Of all the various aspects of game design, UI has to be the one that comes closest to design proper. Functionality’s a given – what you’re concerned with is making that functionality logical, clear and a pleasure to use, so even complicated things feel simple.
Cardinal Quest’s interface had everything it needed, but it kinda dominated the screen.
(All these images are resized slightly – click through for the correct resolution.)
It’s an effective UI and it shows you everything you can do, but it wasn’t necessarily that efficient with screen real estate and it could feel a bit overwhelming the first time you brought it up.
Here’s the rough draft of the new UI for CQ2 – essentially a quick attempt to see how everything will be laid out, how it’ll work over the game graphics and whether everything will be spaced and arranged nicely.
Here are the principles that guided this UI redesign:
- The arrangement of the spells and potions should match the spatial arrangement of the hotkeys you use to trigger them (1-5 and 6-0). CQ specific? Sure, but it’s important! This was the main drive behind moving the spell bar from the side to the bottom.
- Increase functionality; reduce waste. That map display in the corner? With a little “expand” icon, this replaces both the old map button and the floor indicator, uses up about as much of the screen and provides way more information. It’s also transparent, so it obscures less of the screen than it should.
- More important or commonly used features should be larger or more prominent. The spell bar’s the most important thing, so it’s huge and central. Potions, submenus, your level and so on are secondary.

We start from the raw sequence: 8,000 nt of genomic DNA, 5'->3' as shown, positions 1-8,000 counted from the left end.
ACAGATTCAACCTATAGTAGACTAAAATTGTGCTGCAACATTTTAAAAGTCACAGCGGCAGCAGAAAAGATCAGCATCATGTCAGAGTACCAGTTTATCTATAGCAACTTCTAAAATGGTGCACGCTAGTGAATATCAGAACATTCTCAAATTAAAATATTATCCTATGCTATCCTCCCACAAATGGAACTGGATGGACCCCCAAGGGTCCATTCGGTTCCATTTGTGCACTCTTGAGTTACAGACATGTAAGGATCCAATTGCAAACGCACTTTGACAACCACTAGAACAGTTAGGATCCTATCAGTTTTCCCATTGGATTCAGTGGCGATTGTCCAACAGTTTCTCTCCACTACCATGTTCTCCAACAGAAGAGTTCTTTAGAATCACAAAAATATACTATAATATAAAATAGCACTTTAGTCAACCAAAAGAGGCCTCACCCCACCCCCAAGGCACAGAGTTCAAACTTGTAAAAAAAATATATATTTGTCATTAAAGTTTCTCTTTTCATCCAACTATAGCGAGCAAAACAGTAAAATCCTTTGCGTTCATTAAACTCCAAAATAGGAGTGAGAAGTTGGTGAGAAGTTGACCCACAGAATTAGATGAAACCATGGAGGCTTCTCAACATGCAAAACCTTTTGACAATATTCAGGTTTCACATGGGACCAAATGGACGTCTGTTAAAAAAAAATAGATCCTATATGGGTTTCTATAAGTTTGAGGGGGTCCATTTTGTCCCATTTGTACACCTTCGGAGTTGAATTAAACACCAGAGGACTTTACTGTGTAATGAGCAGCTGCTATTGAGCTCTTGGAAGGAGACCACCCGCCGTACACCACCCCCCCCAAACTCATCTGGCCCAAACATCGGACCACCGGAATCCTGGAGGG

- Things which are related to each other should be close spatially. The inventory button’s now down with the equipped items, because it relates to them. Everything map related (the map button, the floor indicator) has been pulled together. The Menu and Help buttons are tucked away in a corner.
- Keep it clean. Empty space for the game to shine through is really valuable; don’t eat into it without a really good reason. Part of that is eliminating redundancy. The Character menu, you now bring up by clicking on the character portrait (and this will be made clear as you play!). The health and experience bars from under the portrait are also gone, but you’ve always had the bars under your character.
Several hours of fiddling around with screenshots and I had that rough version above. It’s a process of constant tweaking – every time you step back and move something a couple pixels, it gets better.
A few more hours today (hey, I’m no artist!) and I had this:
My games tend to have minimalistic UIs, so an interface with this much going on is new to me. Still, I think it’s come out OK. 😀 We’ll likely get an artist in to make it shinier later, but this’ll do for development.
I’m modifying the old UI code to implement the new design now. All told this UI overhaul will have taken me around a week’s work, but compare it to CQ 1’s UI and I think the further development is time well spent 🙂
That said… the space between the spell bar and Menu/Help buttons is looking a bit cramped. Maybe I’ll make them narrower…